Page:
George Street traffic ban gets mixed response

Browns staff Sarah Griffiths, Martin MacLeod and Ed Blackwell support the move. Picture: Jane Barlow
Browns staff Sarah Griffiths, Martin MacLeod and Ed Blackwell support the move. Picture: Jane Barlow
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TAXI chiefs have questioned a move to ban traffic from half of George Street throughout Festival season, raising concerns about how revellers will access city centre events.

A traffic management shake-up will see cafes replace vehicles along large stretches of the famous thoroughfare, with traffic continuing to flow westwards along the southern side from Frederick Street and eastwards on the northern side from Hanover Street.

The changes will double the amount of pedestrian space and encourage alfresco dining – a benefit widely embraced by the street’s hospitality industry.

If successful, the new traffic enforcements could become a permanent feature on George Street.

But Central Taxis director Tony Kenmuir has raised doubts about the viability of the new layout.

“Broadly speaking we would support anything that helps the city to develop the Festival – it’s good for the whole city, not just the taxi trade,” he said.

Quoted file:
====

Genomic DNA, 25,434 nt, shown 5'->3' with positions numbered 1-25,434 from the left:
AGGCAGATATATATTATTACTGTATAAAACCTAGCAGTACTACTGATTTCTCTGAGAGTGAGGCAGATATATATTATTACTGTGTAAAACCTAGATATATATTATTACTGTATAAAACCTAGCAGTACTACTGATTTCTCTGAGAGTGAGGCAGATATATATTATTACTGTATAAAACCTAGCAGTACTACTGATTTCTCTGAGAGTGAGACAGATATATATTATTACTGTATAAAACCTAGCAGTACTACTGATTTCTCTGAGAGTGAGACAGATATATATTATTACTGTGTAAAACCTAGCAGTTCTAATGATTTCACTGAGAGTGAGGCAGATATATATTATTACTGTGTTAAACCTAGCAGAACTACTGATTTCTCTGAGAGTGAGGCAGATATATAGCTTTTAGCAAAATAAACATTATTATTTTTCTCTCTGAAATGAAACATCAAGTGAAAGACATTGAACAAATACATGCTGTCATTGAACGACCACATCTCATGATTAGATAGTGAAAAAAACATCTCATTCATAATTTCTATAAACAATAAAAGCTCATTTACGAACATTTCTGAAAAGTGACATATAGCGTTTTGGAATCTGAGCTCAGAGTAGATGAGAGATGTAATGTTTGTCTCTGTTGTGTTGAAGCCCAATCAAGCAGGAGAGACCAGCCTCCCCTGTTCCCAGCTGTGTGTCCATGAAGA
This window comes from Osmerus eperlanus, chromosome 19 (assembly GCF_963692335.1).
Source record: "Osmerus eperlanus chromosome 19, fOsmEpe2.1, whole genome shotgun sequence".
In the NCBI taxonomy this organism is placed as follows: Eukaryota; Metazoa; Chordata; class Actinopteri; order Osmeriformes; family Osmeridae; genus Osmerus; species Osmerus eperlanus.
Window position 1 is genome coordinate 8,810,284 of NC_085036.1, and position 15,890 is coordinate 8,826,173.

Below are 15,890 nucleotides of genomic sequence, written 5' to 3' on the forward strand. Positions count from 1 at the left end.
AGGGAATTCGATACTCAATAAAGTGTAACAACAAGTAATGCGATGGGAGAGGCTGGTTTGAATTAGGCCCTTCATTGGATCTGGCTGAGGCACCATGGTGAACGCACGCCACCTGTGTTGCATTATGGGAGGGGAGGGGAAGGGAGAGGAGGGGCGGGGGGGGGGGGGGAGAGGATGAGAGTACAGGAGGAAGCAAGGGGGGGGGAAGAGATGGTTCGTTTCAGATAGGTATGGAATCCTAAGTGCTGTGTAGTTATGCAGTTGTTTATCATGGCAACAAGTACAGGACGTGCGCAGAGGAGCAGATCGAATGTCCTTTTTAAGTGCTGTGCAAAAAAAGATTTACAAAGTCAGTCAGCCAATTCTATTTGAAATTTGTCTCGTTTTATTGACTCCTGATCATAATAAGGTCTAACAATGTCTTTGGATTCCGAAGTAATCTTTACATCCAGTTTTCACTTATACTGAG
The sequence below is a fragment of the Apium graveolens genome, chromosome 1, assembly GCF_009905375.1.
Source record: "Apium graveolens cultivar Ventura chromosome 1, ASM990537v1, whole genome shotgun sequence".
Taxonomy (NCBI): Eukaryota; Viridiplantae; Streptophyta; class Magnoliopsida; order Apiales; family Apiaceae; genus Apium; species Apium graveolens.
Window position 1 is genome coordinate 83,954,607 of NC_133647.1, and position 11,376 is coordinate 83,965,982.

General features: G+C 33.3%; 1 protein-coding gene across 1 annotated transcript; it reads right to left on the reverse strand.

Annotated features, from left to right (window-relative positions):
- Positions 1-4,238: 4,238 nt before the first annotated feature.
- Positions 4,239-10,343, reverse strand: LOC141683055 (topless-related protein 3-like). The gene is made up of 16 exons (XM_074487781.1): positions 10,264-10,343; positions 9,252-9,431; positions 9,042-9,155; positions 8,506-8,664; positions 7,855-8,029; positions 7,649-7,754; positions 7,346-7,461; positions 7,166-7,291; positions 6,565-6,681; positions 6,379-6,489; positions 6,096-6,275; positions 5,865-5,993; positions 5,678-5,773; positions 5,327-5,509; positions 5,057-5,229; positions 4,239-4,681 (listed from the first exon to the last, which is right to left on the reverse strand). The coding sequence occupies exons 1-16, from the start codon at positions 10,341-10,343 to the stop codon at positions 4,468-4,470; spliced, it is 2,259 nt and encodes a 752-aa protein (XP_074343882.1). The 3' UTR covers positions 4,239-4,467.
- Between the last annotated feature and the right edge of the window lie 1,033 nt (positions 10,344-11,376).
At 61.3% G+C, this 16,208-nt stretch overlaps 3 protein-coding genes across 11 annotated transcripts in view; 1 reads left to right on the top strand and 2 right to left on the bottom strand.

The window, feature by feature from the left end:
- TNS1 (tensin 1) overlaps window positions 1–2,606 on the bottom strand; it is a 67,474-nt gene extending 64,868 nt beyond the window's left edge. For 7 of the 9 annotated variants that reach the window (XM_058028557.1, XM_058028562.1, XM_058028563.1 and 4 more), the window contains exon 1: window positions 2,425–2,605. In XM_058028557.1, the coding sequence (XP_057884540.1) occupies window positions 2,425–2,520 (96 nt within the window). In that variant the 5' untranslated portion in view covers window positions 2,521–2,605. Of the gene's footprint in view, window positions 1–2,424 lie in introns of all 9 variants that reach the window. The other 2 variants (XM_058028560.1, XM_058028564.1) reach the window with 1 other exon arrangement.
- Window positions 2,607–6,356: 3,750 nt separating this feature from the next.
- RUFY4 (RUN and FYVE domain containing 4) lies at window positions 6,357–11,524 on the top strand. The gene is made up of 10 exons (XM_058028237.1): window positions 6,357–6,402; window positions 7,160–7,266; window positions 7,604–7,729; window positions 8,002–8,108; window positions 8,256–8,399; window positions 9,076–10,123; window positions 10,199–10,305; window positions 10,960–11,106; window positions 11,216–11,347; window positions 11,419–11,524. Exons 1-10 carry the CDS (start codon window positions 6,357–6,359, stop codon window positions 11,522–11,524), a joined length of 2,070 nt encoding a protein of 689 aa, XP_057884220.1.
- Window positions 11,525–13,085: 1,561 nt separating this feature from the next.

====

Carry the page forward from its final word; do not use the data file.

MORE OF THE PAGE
“But I do think the council is inclined to forget that if you want to increase footfall in the city centre, one way to do that is to make it easier to get in and out of town – not harder.

“It seems the council’s answer is to make it as hard to get there as possible. It’s gridlock round town during the Festival and closing more streets doesn’t feel like an answer to me.”

Transport bosses have revealed there will be opportunities to “refine the detail” of the plan, which has received a mixed response from local 

Martin MacLeod, assistant manager at Browns Restaurant, said he supported the introduction of larger traffic-free zones.

He said: “Pedestrianising the streets outside Browns would be very welcome and suit our staff serving in the street, but I would hope that closing part of George Street wouldn’t impact on our neighbours in the 

“We already have pavement tables and the opportunity to extend that would be welcome.”

Ruth McKay, Edinburgh chair of the Federation of Small Businesses, said traders would prefer the dust settled on the tram project before another “big change” was made in the city centre – and questioned the validity of a dummy test run in August, which was not a “typical month”.

Echoing this view, David Birrell, chief executive at Edinburgh Chamber of Commerce, said enhancing alfresco dining opportunities was a “good idea”, but stressed the “atmosphere during August was unique” and not representative.

Councillor Lesley Hinds, transport convener, said: “I’m confident there will still be enough access to help get people into George Street to enjoy what’s happening there, but we have ongoing discussions with various interested parties and there may be a chance to refine the detail of our plans.”